No surprise here, tons of species seen in the tropics, especially South America. Of course, this is confounded by the amount of time Noah spent on each continent. So, now I look at number of species seen per day within each continent.

bigyear %>% 
  count(continent_name, date) %>% 
  ungroup %>% 
  mutate(continent_name = factor(continent_name),
         continent_name = reorder(continent_name, date, min)) %>% 
  ggplot(aes(x = continent_name, y = n)) +
    geom_boxplot(color = "grey30", outlier.colour = "#FA6900", 
                 outlier.size = 1.25) +
    geom_text(data = cont_summ, 
              aes(x = continent_name, y = 78, label = birding_days),
              size = 4.5, colour = "grey30", 
              family = "Helvetica Neue Light") +
    annotate("text", x = 1, y = 82, label = "# days",
             size = 4.5, colour = "grey30", 
             family = "Helvetica Neue Light") +
    scale_x_discrete(labels = c("North America" = "N America",
                                "South America" = "S America")) +
    scale_y_continuous(breaks = seq(0, 80, 10), 
                       limits = c(0, 83), expand = c(0, 0.1)) +
    labs(x = NULL, y = "# new species",
         title = "Contribution of Each Continent to Noah's Big Year",
         subtitle = "Average number of new species seen in each continent") +
  geom_hline(yintercept = 0, size = 1, colour = "grey30") +
  theme_bw() +
  theme(text = element_text(family = "Helvetica Neue Light",
                            size = 12, colour = "grey30"),
        plot.margin = unit(c(0.5, 0.5, 0.5, 0.5), "cm"),
        panel.background = element_rect(fill = "grey90"),
        plot.background = element_rect(fill = "grey90"),
        panel.border = element_blank(),
        panel.grid.major = element_line(colour = "grey80", size = 0.5),
        panel.grid.major.x = element_blank(),
        panel.grid.minor = element_blank(),
        axis.ticks = element_blank(),
        axis.title = element_text(family = "Helvetica Neue"),
        axis.text.x = element_text(family = "Helvetica Neue", size = 10),
        plot.title = element_text(hjust = 0, size=16,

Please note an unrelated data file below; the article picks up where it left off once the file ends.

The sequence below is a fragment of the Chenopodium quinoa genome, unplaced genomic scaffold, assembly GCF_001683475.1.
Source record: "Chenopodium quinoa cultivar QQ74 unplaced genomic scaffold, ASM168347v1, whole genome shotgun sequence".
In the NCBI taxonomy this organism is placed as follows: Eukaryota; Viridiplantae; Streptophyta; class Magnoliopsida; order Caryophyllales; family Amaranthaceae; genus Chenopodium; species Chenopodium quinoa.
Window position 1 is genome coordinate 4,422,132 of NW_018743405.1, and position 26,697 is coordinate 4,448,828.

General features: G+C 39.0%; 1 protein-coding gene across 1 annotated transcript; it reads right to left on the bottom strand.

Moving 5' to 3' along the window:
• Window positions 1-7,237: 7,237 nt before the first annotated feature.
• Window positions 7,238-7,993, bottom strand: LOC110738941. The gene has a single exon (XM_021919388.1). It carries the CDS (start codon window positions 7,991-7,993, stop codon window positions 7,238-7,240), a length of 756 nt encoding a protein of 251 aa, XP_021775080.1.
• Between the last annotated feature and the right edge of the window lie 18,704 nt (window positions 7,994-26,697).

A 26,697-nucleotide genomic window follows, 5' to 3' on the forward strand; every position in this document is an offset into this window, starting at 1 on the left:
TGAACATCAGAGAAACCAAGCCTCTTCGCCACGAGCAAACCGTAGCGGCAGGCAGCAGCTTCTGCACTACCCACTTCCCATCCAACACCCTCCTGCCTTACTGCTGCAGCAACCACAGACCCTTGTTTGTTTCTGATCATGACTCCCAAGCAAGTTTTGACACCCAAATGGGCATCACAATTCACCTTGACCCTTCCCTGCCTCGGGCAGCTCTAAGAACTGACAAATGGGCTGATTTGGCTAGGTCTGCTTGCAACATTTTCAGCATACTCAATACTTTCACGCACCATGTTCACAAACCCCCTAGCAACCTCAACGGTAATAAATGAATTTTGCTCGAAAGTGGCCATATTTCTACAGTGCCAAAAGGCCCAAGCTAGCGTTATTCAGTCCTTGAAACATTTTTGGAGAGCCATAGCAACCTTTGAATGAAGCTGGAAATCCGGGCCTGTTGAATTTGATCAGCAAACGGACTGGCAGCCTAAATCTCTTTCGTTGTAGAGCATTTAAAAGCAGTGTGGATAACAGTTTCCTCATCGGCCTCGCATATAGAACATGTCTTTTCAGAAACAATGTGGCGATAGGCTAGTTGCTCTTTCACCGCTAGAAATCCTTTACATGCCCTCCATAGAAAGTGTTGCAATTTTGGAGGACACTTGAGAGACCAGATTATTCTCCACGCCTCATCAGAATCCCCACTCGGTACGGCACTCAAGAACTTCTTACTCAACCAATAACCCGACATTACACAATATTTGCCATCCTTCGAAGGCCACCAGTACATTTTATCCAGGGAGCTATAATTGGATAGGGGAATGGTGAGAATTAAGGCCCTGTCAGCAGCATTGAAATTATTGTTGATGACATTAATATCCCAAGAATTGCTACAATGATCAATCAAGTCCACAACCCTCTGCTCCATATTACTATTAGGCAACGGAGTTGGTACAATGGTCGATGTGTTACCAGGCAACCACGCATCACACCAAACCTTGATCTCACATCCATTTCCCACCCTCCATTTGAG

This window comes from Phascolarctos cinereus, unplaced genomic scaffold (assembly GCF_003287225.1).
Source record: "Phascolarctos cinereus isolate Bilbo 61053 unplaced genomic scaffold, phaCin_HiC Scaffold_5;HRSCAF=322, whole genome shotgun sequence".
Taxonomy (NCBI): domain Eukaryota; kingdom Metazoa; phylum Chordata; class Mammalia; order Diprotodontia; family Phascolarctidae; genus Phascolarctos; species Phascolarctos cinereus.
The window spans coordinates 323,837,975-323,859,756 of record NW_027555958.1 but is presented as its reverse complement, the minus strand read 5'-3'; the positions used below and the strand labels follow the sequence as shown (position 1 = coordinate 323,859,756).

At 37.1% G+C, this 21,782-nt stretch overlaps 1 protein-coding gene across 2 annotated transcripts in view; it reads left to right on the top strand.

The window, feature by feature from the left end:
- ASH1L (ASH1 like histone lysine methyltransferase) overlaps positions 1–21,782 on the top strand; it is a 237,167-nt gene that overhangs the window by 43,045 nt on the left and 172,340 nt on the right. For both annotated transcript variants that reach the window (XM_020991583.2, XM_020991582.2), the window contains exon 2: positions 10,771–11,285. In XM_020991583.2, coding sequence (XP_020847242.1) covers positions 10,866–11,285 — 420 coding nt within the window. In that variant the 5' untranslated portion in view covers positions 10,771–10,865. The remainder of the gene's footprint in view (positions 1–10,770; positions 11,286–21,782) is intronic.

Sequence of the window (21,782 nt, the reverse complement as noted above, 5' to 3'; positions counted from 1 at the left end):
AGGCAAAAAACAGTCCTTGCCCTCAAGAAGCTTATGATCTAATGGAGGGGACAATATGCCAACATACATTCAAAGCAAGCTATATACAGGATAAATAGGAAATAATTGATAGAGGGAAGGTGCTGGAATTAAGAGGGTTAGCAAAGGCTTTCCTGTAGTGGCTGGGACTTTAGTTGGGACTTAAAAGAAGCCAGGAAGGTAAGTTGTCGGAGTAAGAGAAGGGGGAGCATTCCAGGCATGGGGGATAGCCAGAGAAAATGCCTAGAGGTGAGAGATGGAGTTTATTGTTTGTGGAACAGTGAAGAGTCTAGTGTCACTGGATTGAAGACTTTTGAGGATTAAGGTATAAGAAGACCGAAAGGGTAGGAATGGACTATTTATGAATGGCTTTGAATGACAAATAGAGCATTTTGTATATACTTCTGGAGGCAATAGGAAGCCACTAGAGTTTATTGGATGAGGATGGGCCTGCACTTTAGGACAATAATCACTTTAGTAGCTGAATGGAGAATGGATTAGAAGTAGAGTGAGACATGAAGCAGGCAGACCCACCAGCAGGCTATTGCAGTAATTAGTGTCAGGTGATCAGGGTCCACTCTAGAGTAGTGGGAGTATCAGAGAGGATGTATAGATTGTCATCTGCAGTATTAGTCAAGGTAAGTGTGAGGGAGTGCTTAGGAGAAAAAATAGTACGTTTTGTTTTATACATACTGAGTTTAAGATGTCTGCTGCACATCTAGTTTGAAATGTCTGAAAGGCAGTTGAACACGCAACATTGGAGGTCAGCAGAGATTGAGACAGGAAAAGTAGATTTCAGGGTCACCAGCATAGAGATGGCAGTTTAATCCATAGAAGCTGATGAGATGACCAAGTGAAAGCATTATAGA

family = "Helvetica Neue",
                                  margin = margin(b=10)),
        plot.subtitle = element_text(hjust = 0, size = 12,
                                     margin = margin(b = 15)))

plot of chunk per-day


arrange(cont_summ, species_per_day) %>% 
  kable(digits = 2, col.names = c("Continent", "# species", "Days", 
                                  "Species per day"), 
        row.names = F)
Continent # species Days Species per day
Antarctica 25 4 6.25
North America 770 55 14.00
Africa 1140 79 14.43
Europe 190 12 15.83
Asia 1395 87 16.03
South America 1955 98 19.95
Oceania 567 28 20.25

This is pretty interesting, Noah has seen around 15 new species per day regardless of continent. This suggests some impressive skill in planning on his part, he’s clearly optimized his itinerary to fight that tendency for the species accumulation curve to saturate, by moving around constantly and spending less time in less diverse areas.

Antarctica is an outlier with only 6.25 species per day, but these are all exciting species that aren’t found elsewhere. Noah saw the most species per day in South America and Oceania at about 20 per day. Oceania has a very distinctive avifauna and Noah was there for only 28 days, yielding some very concentrated birding. South America has extremely high alpha and beta diversity of birds. Have a look at these maps of global bird diversity from the Biodiversity Mapping project.

In addition, South America has amazing infrastructure for birding. A huge number of birders visit this region and many ornithologists conduct research here. These facts were demonstrated by a team from Louisiana State University that saw 354 bird species in a single 24 period in Peru in 2014, the record for most species seen in a day (Edit: turns out this big day record was destroyed in October 2015 by a team who saw 425 species in a single day in Ecuador; thanks to Tim Boucher for this correction).

And, no surprise about the country where Noah saw the most birds… Peru!

country_summ <- bigyear %>% 
  group_by(continent_name, country, country_code) %>% 
  summarize(n_species = n(), 
            birding_days = n_distinct(day),
            species_per_day = n_species / birding_days) %>% 
  ungroup %>% 
  mutate(country = factor(country),
         country = reorder(country, n_species, max),
         continent_name = ifelse(continent_name == "North America",
                                 "N America", continent_name),
         continent_name = ifelse(continent_name == "South America",
                                 "S America", continent_name),
         continent_name = factor(continent_name),
         continent_name = reorder(continent_name, -n_species, min))

ggplot(country_summ, aes(x = n_species, y = country, color = continent_name)) + 
  geom_lollipop(point.size = 2, horizontal = TRUE) +